So Whats the Big Deal About Longleaf?

Anatomy of A Rowhouse
Way back in the way back, we talked about the tree species that collectively form the group known as Southern Yellow Pines. Remember? We talked about how most of our joists were various species of SYP: shortleaf, loblolly and slash pines. We did, however, leave one species out of our discussion of SYP, promising that we’d dedicate a separate post to it. Two months later, we’re delivering: here is the post about Longleaf Pine.

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Longleaf Pine (Pinus palustris) is a tree among trees: virgin trees once grew to up to 150 ft tall with trunk diameters of nearly four feet. “Palustris” refers to swamps or marshes, and represents a significant taxonomic error made by esteemed Scottish botanist Philip Miller, who first “discovered” the species during winter flooding and mistakenly assumed a marshy habitat.
Longleaf forest once dominated the Southeastern region of the US, with an estimated 90,000,000 acres of tall, straight, sturdy trees creating a supply of lumber that was seen as essentially inexhaustible. Fast forward to the present, and only .01% of those old growth longleaf forests exist.
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This photo from 1906 gives you some sense of the scale of old growth longleaf pines (Image courtesy of conifers.org)

In the reclaimed wood world, longleaf represents the gold standard of pines- because the tree grows slowly, it creates an extraordinarily tight grain with pronounced resin in latewood growth rings. High resin content, which made the tree especially useful as a source for pitch and turpentine, makes longleaf lumber wonderfully fragrant, and unusually heavy and hard. For a so-called softwood, longleaf lumber is just about as hard as some maple species.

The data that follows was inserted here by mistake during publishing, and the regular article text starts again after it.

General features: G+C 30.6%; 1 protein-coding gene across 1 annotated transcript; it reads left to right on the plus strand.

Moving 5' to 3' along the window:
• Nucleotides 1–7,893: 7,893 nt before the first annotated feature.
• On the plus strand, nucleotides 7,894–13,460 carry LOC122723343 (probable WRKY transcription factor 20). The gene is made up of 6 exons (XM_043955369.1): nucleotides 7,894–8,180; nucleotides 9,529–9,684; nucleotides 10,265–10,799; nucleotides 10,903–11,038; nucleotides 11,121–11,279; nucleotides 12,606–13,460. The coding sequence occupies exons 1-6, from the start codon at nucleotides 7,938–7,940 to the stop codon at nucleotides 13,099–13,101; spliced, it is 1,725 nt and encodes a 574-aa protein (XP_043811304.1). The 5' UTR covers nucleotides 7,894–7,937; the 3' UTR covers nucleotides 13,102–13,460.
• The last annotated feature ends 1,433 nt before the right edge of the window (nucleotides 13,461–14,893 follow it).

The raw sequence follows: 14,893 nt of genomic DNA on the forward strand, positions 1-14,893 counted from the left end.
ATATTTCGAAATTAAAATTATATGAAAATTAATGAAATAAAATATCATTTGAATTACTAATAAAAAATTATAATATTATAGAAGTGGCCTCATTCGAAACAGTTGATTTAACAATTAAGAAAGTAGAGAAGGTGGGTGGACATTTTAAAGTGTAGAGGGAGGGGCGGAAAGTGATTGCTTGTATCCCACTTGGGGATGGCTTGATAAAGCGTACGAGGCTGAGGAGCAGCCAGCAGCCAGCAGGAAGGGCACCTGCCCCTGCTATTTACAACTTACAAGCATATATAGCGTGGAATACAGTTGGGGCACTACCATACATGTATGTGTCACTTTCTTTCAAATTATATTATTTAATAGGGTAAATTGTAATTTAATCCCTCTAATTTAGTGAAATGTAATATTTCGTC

02_Endgrain - Reclaimed Long Leaf Pine

Longleaf lumber can be identified by its uber tight grain, pronounced latewood, unusual heaviness (owing to such high resin content) and beautiful scent

As a general (though not ironclad) rule, first floor flooring in older houses was milled from harder woods than second floor flooring- higher foot traffic meant that first floors featured oak, ash, maple, and other hardwoods while second floors usually got softwoods like pine and fir. Though hardwood species were predominately used in higher end houses, the rule of using harder wood on the first floor often applies in more modest old houses. On Eager Street, most of the first floors feature longleaf flooring, while the second floors are various softer SYP species.

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In 1907, when the floor was laid, longleaf pine was certainly a lower-cost alternative to hardwood, offering comparable hardness at a discounted price. One hundred odd years later, longleaf is a low-cost alternative no more, fetching a pretty penny as one of the more desirable reclaimed wood species. It’s not hard to see why: a quick pass through a planer knocked off 107 years of footfall and dust, resulting in the gorgeous board you see on the left.

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One thought on “So Whats the Big Deal About Longleaf?

  1. Excellent post! I am reminded of a house I lived in in Old Town Key West for a while. It had been built in the 1840’s. The landlord had described the flooring as being made from “Dade County pine”. He said it was almost impossible to drive a nail into it and that was a fact. That flooring was as hard as any oak I’ve ever run across. He also gave the reason for its hardness as being the fact that it grew in areas where the water had higher than normal salt content thus causing the trees to grow more slowly. I’m not sure that is exactly correct but the growth rings certainly indicated that the species was a slow growing one. Here is a link to an article about reclaimed Dade County pine. http://pinetreebuilders.com/lumber.htm

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